The feedback we receive around our online presence, both from internal and external stakeholders, has always been positive. Whether it’s a remark from a trucker that we use to put a “human face” on the ministry, or a local city councillor who feels better informed around a transit project due to our tweets, we have received solid support from the public and our related organizations.
In 2011, we used social media to share information around three major events: a road washout in the remote town of Stewart, a one-in-40-years flood in the Peace region, and a mudslide on Highway #1. During those events, traffic to our Flickr photos, engagement on Twitter (DriveBC and TranBC) and contributions on Facebook (the Stewart community page) were welcomed and shared by the public and our own staff to tell the stories of the incidents, answer questions and provide context for travellers.
What is the goal of your Paper.li paper?
Our Paper.li is a great way for us to highlight the news and initiatives of stakeholders in the BC Transportation sector. It’s a one-stop weekly newspaper that provides a snapshot of the latest news from transportation organizations like BC Ferries, Translink, BC Transit, and Port Metro Vancouver.
It allows us to consolidate their news and Twitter feeds with our own, to build a stronger relationship with our stakeholders online and better inform the public.
Tell us more about how you use it.
Every Tuesday, we review the content the Paper.li has auto-compiled and edit according to what news is most relevant that week and what media is more eye-catching. We delete any stories that aren’t timely and, being aware that some Twitter accounts are more active than others, we look to ensure all stakeholders have a voice, as equal as possible.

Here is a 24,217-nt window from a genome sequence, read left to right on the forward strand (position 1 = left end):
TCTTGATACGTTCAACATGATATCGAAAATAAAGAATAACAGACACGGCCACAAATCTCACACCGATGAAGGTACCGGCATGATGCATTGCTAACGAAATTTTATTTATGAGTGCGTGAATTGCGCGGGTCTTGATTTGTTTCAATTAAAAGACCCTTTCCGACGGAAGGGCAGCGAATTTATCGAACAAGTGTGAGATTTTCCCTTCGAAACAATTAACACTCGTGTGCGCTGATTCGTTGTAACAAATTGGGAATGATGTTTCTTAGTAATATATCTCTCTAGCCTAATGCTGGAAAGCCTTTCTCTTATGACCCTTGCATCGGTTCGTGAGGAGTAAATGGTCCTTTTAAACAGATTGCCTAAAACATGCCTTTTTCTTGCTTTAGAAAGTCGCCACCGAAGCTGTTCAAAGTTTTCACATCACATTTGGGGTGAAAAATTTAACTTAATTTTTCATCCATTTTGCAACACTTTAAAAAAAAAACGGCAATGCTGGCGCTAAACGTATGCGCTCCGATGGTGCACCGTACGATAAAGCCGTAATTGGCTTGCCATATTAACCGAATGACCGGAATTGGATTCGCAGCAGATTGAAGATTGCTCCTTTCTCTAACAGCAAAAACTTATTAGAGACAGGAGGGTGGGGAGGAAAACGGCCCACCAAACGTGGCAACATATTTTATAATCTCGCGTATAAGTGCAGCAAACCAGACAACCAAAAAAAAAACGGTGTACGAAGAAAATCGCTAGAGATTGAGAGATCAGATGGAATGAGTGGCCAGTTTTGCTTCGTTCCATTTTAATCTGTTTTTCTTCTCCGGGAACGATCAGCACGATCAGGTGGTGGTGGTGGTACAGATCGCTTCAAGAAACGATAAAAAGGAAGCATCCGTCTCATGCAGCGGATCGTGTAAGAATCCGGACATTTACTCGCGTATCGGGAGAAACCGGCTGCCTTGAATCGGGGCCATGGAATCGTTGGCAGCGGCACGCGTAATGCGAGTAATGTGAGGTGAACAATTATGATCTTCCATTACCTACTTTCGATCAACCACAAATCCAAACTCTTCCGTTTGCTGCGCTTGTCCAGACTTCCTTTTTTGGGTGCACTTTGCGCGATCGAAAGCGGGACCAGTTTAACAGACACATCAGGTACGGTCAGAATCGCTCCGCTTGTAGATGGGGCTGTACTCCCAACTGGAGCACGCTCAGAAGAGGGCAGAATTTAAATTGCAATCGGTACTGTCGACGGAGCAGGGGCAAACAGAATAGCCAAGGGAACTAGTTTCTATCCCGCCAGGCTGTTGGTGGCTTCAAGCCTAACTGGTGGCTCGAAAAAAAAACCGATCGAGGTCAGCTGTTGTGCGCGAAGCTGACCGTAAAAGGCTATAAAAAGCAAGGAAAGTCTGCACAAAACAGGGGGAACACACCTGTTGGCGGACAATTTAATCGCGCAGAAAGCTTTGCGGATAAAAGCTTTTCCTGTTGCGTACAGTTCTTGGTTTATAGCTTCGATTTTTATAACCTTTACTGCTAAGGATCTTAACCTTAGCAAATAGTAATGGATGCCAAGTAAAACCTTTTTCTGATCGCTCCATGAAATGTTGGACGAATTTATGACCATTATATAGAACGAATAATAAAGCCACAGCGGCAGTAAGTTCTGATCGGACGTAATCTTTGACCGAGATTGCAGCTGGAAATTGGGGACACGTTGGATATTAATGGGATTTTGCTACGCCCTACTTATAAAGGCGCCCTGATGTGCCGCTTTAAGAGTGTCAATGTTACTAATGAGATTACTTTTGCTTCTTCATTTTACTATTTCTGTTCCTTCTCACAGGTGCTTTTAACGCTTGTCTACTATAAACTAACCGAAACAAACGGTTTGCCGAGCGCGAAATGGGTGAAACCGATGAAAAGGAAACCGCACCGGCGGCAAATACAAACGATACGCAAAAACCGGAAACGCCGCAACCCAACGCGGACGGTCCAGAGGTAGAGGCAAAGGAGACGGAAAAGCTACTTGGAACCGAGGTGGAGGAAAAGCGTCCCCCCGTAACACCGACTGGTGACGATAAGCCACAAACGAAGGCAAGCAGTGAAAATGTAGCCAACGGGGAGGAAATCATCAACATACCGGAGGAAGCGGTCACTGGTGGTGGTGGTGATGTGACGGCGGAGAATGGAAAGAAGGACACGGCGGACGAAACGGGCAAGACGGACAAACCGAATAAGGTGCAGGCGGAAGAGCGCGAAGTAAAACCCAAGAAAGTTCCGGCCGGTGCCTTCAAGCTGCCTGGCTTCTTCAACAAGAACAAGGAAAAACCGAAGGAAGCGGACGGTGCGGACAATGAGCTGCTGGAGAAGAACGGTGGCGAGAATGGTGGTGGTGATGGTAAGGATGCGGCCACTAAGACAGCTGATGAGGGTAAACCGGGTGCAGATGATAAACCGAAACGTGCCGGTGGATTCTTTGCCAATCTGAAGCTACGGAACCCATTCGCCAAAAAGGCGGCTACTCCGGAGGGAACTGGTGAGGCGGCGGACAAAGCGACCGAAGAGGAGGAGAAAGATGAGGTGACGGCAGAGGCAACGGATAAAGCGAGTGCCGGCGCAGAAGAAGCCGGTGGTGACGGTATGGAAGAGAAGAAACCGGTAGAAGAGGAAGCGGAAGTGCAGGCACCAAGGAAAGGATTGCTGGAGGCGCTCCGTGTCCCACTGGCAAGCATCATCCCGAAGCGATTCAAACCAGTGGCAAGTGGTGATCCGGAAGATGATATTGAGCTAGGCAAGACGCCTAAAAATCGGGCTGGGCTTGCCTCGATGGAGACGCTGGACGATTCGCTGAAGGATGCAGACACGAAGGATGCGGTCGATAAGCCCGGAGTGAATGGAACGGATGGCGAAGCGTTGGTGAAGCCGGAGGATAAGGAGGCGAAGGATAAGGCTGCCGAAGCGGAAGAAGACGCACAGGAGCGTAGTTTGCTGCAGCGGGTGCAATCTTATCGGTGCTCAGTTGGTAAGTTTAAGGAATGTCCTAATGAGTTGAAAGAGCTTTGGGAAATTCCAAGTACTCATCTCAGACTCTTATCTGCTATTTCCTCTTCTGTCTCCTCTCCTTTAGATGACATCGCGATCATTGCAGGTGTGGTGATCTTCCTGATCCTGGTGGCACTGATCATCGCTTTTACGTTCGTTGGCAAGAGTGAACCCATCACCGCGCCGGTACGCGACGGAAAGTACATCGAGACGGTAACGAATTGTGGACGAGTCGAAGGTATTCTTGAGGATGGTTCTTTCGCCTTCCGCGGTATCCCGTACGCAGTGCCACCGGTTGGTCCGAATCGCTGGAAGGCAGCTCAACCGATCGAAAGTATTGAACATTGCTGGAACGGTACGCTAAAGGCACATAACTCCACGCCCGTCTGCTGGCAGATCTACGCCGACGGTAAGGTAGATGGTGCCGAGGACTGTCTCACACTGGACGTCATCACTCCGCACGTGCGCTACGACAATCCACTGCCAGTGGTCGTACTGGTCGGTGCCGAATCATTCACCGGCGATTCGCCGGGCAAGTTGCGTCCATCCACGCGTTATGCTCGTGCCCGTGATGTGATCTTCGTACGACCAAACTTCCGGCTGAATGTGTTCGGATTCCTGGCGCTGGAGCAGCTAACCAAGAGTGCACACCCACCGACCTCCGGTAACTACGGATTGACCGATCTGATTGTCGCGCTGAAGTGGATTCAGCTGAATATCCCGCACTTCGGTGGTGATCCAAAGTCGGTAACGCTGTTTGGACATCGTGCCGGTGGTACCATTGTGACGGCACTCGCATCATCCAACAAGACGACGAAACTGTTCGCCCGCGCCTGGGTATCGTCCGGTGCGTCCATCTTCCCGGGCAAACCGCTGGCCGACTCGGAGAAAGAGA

The “Editor’s Note” is our opportunity to highlight our own initiatives and news. Currently we are promoting the Shift into Winter campaign and included the hashtag and relevant links in our Paper.li editions.
What tips or lessons could you share with other government organisations?
The number one question I would suggest any organization, government or not, to ask is “WHY”. Why should they use social media to engage with their public? Social media is a tool, a medium of communication, and should be seen as such. Are the people you are trying to reach on social platforms? If they aren’t, you may be wasting your time. If they are, which ones? Join the conversations where your customers/audience are, and if there isn’t a conversation, maybe look to start one.
I would also recommend that to be successful, social media can’t be something the new intern does off the side of their desk. If you are set up on social platforms, you are speaking for the entire organization to the world (including media). Ensure your people are using these tools, and have the necessary training, support and communications skills.
Can you share any insights for making best use of Paper.li?
To really use Paper.li effective, you must know a few things:
A) Why are you using this product? If you don’t have a goal, you can’t know if your successful or how to manage it.
B) Is your audience or is the information you’re gathering on Twitter? A Paper.li is only as good as its content and if there isn’t much to curate, you’re going to have a very boring product. And if your audience isn’t even on Twitter, will they see it? Is there another way you can share a Paper.li besides through tweeting? Answer: yes, such as Facebook, Pinterest and your blog.
C) Is this how your audience wants you to communicate with them? We have gone with a weekly Paper.li as many people in my experience see a daily as too “spammy.”
Photo credits: main photo courtesy of TranBC Flickr, Russel’s photo courtesy of RussLol.